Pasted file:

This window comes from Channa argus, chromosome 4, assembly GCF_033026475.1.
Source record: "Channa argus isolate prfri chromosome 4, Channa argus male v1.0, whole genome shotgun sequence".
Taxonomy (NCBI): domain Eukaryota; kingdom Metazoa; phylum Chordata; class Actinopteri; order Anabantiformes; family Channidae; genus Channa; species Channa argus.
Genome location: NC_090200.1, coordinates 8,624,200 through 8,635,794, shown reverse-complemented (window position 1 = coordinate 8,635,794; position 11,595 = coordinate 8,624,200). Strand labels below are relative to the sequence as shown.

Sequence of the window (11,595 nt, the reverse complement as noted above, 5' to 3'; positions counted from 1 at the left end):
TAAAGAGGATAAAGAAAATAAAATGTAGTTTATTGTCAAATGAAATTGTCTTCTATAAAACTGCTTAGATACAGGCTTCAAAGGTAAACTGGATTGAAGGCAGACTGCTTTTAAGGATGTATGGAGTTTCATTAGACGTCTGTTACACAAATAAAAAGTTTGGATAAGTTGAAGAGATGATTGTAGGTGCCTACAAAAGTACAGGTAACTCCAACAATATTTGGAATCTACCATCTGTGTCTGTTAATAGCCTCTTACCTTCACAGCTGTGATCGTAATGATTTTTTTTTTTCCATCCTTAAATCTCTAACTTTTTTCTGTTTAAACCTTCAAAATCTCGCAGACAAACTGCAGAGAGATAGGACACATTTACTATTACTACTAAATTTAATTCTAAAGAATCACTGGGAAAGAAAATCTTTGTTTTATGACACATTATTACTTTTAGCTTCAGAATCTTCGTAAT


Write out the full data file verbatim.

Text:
This window comes from Channa argus, chromosome 4, assembly GCF_033026475.1.
Source record: "Channa argus isolate prfri chromosome 4, Channa argus male v1.0, whole genome shotgun sequence".
Taxonomy (NCBI): domain Eukaryota; kingdom Metazoa; phylum Chordata; class Actinopteri; order Anabantiformes; family Channidae; genus Channa; species Channa argus.
Genome location: NC_090200.1, coordinates 8,624,200 through 8,635,794, shown reverse-complemented (window position 1 = coordinate 8,635,794; position 11,595 = coordinate 8,624,200). Strand labels below are relative to the sequence as shown.

Sequence of the window (11,595 nt, the reverse complement as noted above, 5' to 3'; positions counted from 1 at the left end):
TAAAGAGGATAAAGAAAATAAAATGTAGTTTATTGTCAAATGAAATTGTCTTCTATAAAACTGCTTAGATACAGGCTTCAAAGGTAAACTGGATTGAAGGCAGACTGCTTTTAAGGATGTATGGAGTTTCATTAGACGTCTGTTACACAAATAAAAAGTTTGGATAAGTTGAAGAGATGATTGTAGGTGCCTACAAAAGTACAGGTAACTCCAACAATATTTGGAATCTACCATCTGTGTCTGTTAATAGCCTCTTACCTTCACAGCTGTGATCGTAATGATTTTTTTTTTTCCATCCTTAAATCTCTAACTTTTTTCTGTTTAAACCTTCAAAATCTCGCAGACAAACTGCAGAGAGATAGGACACATTTACTATTACTACTAAATTTAATTCTAAAGAATCACTGGGAAAGAAAATCTTTGTTTTATGACACATTATTACTTTTAGCTTCAGAATCTTCGTAAT